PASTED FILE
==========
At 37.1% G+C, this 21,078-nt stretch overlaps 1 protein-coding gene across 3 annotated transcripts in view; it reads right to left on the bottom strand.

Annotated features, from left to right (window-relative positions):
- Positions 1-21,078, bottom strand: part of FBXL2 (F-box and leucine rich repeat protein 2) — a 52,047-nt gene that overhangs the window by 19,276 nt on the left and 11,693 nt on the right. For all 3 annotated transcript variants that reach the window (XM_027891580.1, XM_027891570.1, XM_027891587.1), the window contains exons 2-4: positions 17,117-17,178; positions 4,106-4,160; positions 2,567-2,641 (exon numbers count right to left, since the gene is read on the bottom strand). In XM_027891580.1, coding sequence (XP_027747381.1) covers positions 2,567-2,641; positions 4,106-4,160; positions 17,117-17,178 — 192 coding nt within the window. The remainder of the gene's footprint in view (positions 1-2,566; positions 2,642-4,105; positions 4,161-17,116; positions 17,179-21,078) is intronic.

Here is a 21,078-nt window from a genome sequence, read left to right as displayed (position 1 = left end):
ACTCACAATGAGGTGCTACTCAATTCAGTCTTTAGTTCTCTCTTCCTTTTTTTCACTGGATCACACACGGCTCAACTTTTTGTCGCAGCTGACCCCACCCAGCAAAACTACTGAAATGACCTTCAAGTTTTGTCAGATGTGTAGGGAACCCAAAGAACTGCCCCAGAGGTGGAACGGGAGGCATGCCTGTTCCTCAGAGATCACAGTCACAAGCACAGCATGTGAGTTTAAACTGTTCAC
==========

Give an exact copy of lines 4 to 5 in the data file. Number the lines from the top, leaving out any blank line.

Here is a 21,078-nt window from a genome sequence, read left to right as displayed (position 1 = left end):
ACTCACAATGAGGTGCTACTCAATTCAGTCTTTAGTTCTCTCTTCCTTTTTTTCACTGGATCACACACGGCTCAACTTTTTGTCGCAGCTGACCCCACCCAGCAAAACTACTGAAATGACCTTCAAGTTTTGTCAGATGTGTAGGGAACCCAAAGAACTGCCCCAGAGGTGGAACGGGAGGCATGCCTGTTCCTCAGAGATCACAGTCACAAGCACAGCATGTGAGTTTAAACTGTTCAC